MICHAEL MASON

Michael Mason, a member of the Little Rock School District Community Advisory Board, which provides recommendations on the state-controlled district,  has written an open letter in response to criticism of his votes on school attendance zones at a meeting last week.

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Mason, an equal opportunity specialist at the Housing and Urban Development Department, was appointed to the board in 2018 to fill a vacancy for Zone 7,  covering southwest Little Rock. He addressed his letter to parents, students, teachers, staff and taxpayers.

By Michael Mason

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As a citizen of Little Rock, Arkansas for over 56 years and voting since 1976, I have and will continue to serve my state, city and community. My citizenship in this community includes being a member of the LRSD Community Advisory Board (CAB). During the Community Advisory board meeting of December 5, 2019 several patrons asked me to resign. I emphatically refused to resign my position.

In 1963, I attended Rightsell Elementary. My father, the late Jesse Mason, Sr., was good friends with Harvey C. Ray (father of Gloria Ray of the Little Rock Nine) and the Ray family. My father and Mr. Ray both worked in the field of agriculture and separately attended historic Tuskegee Institute. During that time, we rented their home at 2111 Cross Street, Little Rock, Arkansas. Because of these strong ties to the civil rights movement in Little Rock as well as the fact that the majority of my family are trained educators – I wholeheartedly believe in public education.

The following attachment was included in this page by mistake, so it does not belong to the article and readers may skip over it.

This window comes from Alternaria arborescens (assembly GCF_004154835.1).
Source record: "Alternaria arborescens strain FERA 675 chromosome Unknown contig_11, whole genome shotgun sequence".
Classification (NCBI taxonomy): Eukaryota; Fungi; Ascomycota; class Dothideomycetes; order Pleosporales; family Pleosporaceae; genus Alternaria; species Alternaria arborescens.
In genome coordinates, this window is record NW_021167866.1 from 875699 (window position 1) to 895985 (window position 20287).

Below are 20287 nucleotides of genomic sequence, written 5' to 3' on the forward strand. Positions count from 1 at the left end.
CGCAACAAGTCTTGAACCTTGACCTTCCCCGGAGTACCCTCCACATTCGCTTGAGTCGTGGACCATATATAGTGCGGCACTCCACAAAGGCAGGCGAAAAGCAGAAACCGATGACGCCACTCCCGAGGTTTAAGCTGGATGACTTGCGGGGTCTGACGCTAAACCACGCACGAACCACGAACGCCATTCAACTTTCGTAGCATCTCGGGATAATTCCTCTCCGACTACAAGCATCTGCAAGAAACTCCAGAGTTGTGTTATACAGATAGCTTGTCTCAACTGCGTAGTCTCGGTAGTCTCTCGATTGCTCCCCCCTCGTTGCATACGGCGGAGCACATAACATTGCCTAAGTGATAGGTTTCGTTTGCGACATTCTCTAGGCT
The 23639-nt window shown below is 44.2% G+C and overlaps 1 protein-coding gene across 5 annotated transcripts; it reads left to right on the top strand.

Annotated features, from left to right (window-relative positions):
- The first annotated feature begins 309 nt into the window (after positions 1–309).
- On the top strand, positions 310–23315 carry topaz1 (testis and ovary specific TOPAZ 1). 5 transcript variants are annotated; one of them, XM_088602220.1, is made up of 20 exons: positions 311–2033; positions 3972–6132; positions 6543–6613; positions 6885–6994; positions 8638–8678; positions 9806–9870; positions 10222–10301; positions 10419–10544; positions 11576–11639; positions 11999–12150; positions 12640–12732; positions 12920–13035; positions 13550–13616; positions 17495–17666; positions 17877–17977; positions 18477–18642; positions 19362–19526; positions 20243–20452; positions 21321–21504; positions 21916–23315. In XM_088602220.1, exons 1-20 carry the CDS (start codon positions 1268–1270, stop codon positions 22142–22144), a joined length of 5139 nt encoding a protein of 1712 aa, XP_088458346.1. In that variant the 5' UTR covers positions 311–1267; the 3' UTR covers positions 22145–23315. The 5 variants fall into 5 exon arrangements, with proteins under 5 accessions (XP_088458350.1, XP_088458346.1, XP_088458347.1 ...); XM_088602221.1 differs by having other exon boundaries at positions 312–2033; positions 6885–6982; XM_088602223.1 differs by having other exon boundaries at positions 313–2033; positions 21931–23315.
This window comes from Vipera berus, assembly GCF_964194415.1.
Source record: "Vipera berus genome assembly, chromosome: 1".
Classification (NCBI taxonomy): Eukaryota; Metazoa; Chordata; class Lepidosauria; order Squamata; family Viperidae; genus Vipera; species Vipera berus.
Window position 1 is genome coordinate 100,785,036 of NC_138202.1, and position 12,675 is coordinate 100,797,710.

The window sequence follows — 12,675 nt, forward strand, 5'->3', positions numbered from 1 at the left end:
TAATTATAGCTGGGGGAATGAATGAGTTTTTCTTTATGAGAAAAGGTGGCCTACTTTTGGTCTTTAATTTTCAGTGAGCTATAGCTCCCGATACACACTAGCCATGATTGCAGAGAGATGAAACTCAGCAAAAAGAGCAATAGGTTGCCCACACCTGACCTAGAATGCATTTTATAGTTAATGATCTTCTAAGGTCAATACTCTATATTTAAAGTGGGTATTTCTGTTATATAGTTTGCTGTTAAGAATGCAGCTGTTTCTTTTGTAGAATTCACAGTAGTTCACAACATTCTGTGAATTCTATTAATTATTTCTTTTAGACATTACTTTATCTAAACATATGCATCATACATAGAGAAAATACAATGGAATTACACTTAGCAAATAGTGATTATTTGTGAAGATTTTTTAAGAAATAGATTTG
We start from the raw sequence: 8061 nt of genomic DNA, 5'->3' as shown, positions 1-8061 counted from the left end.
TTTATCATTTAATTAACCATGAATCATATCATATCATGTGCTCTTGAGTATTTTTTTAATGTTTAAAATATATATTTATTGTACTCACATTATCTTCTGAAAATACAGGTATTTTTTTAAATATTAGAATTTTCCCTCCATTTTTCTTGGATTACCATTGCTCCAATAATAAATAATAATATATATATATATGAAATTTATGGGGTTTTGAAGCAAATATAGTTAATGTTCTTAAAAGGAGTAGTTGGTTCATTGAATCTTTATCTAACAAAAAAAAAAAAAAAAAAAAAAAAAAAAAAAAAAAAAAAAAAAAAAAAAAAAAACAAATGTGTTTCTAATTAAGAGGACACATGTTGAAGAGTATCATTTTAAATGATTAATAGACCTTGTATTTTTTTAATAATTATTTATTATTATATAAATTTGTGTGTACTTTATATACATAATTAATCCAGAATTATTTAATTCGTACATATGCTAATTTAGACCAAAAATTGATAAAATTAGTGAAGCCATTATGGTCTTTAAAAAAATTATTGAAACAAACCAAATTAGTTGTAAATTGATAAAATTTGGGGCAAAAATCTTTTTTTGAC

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In 1972, I was in the 7th grade and being bused from Little Rock’s Sunset Addition (Roosevelt & Battery) to Southwest Junior High School (located just west of University Avenue). This was at the beginning of the district’s first real attempt to desegregate the schools by busing and my classmates and I were among the first group of LRSD students. I was on the football and basketball team and often had practice after school, so my friend and I would have to take the late bus. However, sometimes the school district bus driver would pick us up to take us home and sometimes he would not. We didn’t know whether that was done on purpose or just bad work habits. The bus driver did not look like the students he was dropping off in Sunset Addition. As a result, my classmate, Carlee Johnson, and I would walk almost three miles down the busy streets of Asher Avenue and Roosevelt Road past Coleman Dairy, Richard’s Honda and Arkansas State Police Office (Troop A) back to our homes in the Sunset Addition. My wife Sarah grew up in the Sunset Addition. She was bused to Otter Creek Elementary over 14 miles from her home.

While I was a LRSD student, my school attendance zones changed at least four times. This resulted in a divided high school household with my brother Darryl Mason attending Parkview High School and me attending Little Rock Central High School from which I graduated in the Class of 1976.

My four children have also survived many attendance zones changes. They experienced changing schools from year to year as a result of rezoning. They ultimately graduated from LR Central High, Parkview High School, McClellan High School and JA Fair High school.